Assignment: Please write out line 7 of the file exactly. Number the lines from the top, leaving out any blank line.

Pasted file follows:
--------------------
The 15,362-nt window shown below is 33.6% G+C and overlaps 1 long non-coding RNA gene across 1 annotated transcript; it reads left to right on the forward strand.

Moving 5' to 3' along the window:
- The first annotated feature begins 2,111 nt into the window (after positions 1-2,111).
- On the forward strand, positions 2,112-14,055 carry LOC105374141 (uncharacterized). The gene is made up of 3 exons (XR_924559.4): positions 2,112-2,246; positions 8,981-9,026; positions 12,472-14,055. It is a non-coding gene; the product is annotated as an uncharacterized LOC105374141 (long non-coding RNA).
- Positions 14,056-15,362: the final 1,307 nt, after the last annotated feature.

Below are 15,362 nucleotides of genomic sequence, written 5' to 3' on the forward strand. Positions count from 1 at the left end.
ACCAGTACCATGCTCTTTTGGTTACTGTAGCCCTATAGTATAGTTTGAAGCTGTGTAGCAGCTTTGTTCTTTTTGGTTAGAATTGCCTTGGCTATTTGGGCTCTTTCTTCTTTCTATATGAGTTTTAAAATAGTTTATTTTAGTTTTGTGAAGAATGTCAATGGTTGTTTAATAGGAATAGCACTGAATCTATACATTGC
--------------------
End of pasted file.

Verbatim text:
ACCAGTACCATGCTCTTTTGGTTACTGTAGCCCTATAGTATAGTTTGAAGCTGTGTAGCAGCTTTGTTCTTTTTGGTTAGAATTGCCTTGGCTATTTGGGCTCTTTCTTCTTTCTATATGAGTTTTAAAATAGTTTATTTTAGTTTTGTGAAGAATGTCAATGGTTGTTTAATAGGAATAGCACTGAATCTATACATTGC